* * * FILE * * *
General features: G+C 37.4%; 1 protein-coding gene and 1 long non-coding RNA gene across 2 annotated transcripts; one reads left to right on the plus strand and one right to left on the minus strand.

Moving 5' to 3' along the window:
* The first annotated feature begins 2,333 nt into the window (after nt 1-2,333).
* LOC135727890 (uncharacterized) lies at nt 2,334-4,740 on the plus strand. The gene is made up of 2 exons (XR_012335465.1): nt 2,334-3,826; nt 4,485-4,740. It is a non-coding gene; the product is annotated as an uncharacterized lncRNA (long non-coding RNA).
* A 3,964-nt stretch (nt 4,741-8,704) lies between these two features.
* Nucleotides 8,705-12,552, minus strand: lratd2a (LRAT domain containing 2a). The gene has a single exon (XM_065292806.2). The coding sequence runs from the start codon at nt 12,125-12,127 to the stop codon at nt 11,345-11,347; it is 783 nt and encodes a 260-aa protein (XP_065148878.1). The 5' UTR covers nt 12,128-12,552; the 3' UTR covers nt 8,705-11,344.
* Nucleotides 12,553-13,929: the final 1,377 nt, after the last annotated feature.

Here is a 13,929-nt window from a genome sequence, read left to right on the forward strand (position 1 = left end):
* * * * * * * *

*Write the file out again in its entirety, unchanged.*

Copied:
General features: G+C 37.4%; 1 protein-coding gene and 1 long non-coding RNA gene across 2 annotated transcripts; one reads left to right on the plus strand and one right to left on the minus strand.

Moving 5' to 3' along the window:
* The first annotated feature begins 2,333 nt into the window (after nt 1-2,333).
* LOC135727890 (uncharacterized) lies at nt 2,334-4,740 on the plus strand. The gene is made up of 2 exons (XR_012335465.1): nt 2,334-3,826; nt 4,485-4,740. It is a non-coding gene; the product is annotated as an uncharacterized lncRNA (long non-coding RNA).
* A 3,964-nt stretch (nt 4,741-8,704) lies between these two features.
* Nucleotides 8,705-12,552, minus strand: lratd2a (LRAT domain containing 2a). The gene has a single exon (XM_065292806.2). The coding sequence runs from the start codon at nt 12,125-12,127 to the stop codon at nt 11,345-11,347; it is 783 nt and encodes a 260-aa protein (XP_065148878.1). The 5' UTR covers nt 12,128-12,552; the 3' UTR covers nt 8,705-11,344.
* Nucleotides 12,553-13,929: the final 1,377 nt, after the last annotated feature.

Here is a 13,929-nt window from a genome sequence, read left to right on the forward strand (position 1 = left end):